The Economic Data calendar for the week of the 6th of June through the 10th of June is full of critical releases and events. Here is a snapshot of some of the headline numbers that we will be focused on.
In this edition of “Real Conversations,” Benn Steil, director of international economics at the Council on Foreign Relations and author of "The Battle of Bretton Woods" discusses the significant challenges facing investors as global central bankers continue to manipulate and flummox markets with Hedgeye CEO Keith McCullough. “This environment has never been more complicated for investors,” explains Dr. Steil. “They can no longer count on what monetary policy makers are telling them.”
Takeaway: The best of the best: our favorite reading material from the week of May 30th.
Happy Friday. Each week we read a lot of stuff so you don't have to. Below is our list of the best of the best this week and a final word from Jeff Buckley for those of you that love a little guitar artistry.
The Affordable Care Act
In a Secret Meeting, Revelations on the Battle Over Health Care, New York Times, May 30, 2016
The FDA isn't listening to patients pleading for drug approvals. Nor should it. Stat News, June 2, 2016
Sharp Rise in Cancer drug Spending Forecast, but Access remains a Problem, Stat News, June 2, 2016
Judge orders Washington Medicaid to provide hepatitis C drug, Modern Healthcare, May 30, 2016 <GLD>
Health Care Services:
Does The Site Of Care Change The Cost Of Care?, Health Affairs, June 2, 2016
Nonprofits' Tax-Exemption Battle Moves to the Courts, Governing, June 2, 2016
After prompting from high-profile docs, CMS opens up CPC+ to ACOs, Mobihealth News, May 31, 2016
Health Care IT
ONC and CMS: We're at a critical inflection point for EHRs, interoperability, HealthcareIT News, May 31, 2016 <ATHN> <CERN>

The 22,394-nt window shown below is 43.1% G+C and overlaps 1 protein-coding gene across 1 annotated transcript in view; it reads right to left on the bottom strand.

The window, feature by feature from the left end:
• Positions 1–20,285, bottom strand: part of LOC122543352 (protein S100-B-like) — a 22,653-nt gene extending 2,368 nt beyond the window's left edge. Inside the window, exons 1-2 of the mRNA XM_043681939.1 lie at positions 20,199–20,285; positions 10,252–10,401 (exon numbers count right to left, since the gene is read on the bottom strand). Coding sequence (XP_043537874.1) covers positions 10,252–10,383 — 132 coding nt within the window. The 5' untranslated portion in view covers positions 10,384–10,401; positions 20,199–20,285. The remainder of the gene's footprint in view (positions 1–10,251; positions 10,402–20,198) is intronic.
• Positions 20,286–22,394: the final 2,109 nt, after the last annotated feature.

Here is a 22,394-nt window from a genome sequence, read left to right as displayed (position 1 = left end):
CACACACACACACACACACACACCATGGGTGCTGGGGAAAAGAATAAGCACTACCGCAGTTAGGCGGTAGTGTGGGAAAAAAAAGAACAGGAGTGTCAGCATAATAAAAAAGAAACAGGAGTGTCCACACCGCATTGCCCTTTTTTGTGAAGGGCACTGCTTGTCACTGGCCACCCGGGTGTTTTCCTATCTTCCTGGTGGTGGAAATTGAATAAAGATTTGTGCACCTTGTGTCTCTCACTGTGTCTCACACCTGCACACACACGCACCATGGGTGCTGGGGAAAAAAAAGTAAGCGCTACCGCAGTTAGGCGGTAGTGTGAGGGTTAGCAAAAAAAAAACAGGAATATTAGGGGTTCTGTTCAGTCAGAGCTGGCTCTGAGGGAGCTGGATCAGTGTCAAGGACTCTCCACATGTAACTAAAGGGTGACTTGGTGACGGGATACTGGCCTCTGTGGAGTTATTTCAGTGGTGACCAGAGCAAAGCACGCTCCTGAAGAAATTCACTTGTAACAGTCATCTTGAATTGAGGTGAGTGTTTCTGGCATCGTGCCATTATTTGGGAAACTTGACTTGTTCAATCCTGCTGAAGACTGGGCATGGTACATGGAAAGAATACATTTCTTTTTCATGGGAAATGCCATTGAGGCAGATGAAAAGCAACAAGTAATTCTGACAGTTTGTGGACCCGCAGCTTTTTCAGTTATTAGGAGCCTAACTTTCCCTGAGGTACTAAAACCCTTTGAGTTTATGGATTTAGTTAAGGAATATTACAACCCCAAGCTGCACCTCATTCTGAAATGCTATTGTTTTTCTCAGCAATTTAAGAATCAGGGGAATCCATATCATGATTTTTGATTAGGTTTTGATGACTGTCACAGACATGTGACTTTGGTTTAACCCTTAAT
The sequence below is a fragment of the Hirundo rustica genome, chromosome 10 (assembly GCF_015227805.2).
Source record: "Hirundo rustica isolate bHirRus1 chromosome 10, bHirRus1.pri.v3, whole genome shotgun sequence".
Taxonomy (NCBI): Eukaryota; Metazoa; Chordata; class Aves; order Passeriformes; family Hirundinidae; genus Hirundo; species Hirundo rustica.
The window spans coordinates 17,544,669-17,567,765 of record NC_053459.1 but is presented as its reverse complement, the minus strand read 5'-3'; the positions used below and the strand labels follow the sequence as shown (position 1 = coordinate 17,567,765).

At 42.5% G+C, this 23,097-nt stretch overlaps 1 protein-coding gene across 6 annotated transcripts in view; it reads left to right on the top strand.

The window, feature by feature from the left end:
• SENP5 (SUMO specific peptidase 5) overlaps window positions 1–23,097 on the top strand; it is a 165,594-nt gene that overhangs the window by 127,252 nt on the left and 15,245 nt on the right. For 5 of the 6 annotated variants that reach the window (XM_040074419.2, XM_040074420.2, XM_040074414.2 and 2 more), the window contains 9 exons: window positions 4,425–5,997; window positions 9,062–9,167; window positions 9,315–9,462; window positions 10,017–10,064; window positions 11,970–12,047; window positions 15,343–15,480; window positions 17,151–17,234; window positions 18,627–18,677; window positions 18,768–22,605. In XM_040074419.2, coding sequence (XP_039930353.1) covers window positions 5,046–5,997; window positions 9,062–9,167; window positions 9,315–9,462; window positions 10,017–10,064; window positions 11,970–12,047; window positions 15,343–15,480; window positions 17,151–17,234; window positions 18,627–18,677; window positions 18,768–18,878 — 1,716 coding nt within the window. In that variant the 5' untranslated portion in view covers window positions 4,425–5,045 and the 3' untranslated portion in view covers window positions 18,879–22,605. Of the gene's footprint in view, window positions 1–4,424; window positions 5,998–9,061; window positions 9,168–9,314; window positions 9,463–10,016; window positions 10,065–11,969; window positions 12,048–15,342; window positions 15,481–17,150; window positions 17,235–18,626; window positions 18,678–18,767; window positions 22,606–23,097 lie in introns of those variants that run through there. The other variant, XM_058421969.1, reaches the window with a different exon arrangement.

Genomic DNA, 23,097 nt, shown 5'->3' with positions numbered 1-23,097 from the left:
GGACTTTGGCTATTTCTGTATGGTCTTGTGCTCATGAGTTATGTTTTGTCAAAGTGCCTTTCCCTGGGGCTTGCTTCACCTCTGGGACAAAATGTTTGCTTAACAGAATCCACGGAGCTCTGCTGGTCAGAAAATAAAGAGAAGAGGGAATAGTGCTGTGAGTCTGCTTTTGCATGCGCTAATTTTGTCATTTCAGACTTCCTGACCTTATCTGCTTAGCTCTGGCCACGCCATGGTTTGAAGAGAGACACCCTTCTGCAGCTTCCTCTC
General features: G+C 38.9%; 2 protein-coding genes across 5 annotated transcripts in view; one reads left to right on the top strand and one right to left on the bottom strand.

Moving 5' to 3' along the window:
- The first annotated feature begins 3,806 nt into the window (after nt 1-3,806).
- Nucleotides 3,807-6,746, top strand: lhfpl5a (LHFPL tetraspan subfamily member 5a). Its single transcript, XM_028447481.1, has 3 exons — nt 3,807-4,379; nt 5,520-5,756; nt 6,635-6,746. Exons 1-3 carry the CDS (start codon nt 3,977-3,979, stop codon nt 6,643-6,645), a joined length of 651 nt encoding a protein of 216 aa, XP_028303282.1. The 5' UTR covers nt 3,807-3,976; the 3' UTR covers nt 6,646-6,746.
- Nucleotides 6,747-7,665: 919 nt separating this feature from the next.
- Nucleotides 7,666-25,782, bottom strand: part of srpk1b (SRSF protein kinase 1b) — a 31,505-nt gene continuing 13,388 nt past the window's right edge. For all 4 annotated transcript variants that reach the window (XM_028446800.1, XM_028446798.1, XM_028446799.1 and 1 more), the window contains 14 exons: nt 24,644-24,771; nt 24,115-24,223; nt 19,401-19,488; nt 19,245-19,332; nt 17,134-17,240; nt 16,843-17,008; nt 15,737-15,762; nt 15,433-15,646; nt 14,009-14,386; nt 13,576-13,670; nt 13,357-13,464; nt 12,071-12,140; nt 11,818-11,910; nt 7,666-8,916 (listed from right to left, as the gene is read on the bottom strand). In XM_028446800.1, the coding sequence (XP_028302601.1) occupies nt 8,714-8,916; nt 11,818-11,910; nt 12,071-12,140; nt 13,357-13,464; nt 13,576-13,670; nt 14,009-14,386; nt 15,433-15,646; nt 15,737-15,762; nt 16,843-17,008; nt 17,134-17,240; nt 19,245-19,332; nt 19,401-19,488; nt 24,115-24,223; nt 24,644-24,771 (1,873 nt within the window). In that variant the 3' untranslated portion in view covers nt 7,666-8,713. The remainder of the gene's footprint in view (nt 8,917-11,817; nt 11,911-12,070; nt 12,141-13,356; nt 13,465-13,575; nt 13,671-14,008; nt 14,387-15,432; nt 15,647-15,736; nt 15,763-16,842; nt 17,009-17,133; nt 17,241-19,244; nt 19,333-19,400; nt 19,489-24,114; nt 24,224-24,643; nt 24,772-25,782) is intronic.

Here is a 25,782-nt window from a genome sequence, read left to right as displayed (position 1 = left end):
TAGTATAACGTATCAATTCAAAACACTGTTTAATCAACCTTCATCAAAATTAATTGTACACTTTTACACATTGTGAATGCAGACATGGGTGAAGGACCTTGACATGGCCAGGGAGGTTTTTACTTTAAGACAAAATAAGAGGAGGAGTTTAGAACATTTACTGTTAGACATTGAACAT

Athenahealth seeks to "unbreak" healthcare with the help of humor, MedCity News, June 1, 2016 <ATHN>
Why lower ACA exchange enrollment may not be a bad thing, Modern healthcare, june 2, 2016 <All Health Insurers>
Health insurance mega-deals aren't winning over a key party: large employers, Modern Healthcare, June 1, 2016 <HUM> <AET> ATHM> <CI>
Advanced Analytics: A Triple Win for Payers, Healthcare Finance, June 1, 2016
UnitedHealth To Exit California’s Obamacare Market, California Healthline, May 31, 2016
Scientists name praying mantis species after Ginsburg, The Hill, June 1, 2016
Shameless Sell Promotion
Maternity Tracker Update, June 2, 2016
HOLX 3D Update Falling Short QTD, June 1, 2016
Last week we asked if we could have an Hallelujah. This week we are giving you one. In memory of the late, great Jeff Buckley who died 19 years ago this week in Memphis:
Follow me on Twitter for more throughout the week
Daily Trading Ranges is designed to help you understand where you’re buying and selling within the risk range and help you make better sales at the top end of the range and purchases at the low end.
In this edition of Washington To Wall Street, Hedgeye Potomac Chief Political Strategist JT Taylor and Director of Research Daryl Jones discuss what a third-party Libertarian presidential bid may mean for Donald Trump’s Oval Office aspirations.
"Less than six months into the year, the Fed has been hawkish, pivoted to dovish, pivoted to hawkish and will now pivot to dovish," Hedgeye Senior Macro analyst Darius Dale wrote on Twitter earlier today.
Today's #JobsBomb spells trouble for those flippant Fed heads. Here's why.
Stepping back a moment to better contextualize today's Jobs Report in both delta and differential terms, here are two charts from Dale:
"If you think this heinous Jobs Report is a one-off, you are literally paid to be willfully blind to #TheCycle," Dale writes. Take a look at what Jobless Claims data has long been signaling (i.e. we're about 3-6 months of improving claims data away from recession).
And here's the KEY chart that shows Non-Farm Payrolls rolling off the February 2015 cycle peak in rate-of-change terms (i.e. #NotGood).
In other words, as the linear, labor economists at the Fed continue to witness deteriorating jobs data, it will become increasingly difficult to sell the "all is good" U.S. economic narrative.
In fact, the market is already pricing in a more dovish Fed. Look at the latest implied rate hike probability reading versus where it was yesterday (note the probability of a July rate hike was nearly cut in half in the matter of a day):
We'll take this time to reiterate what we've been saying for a while now...
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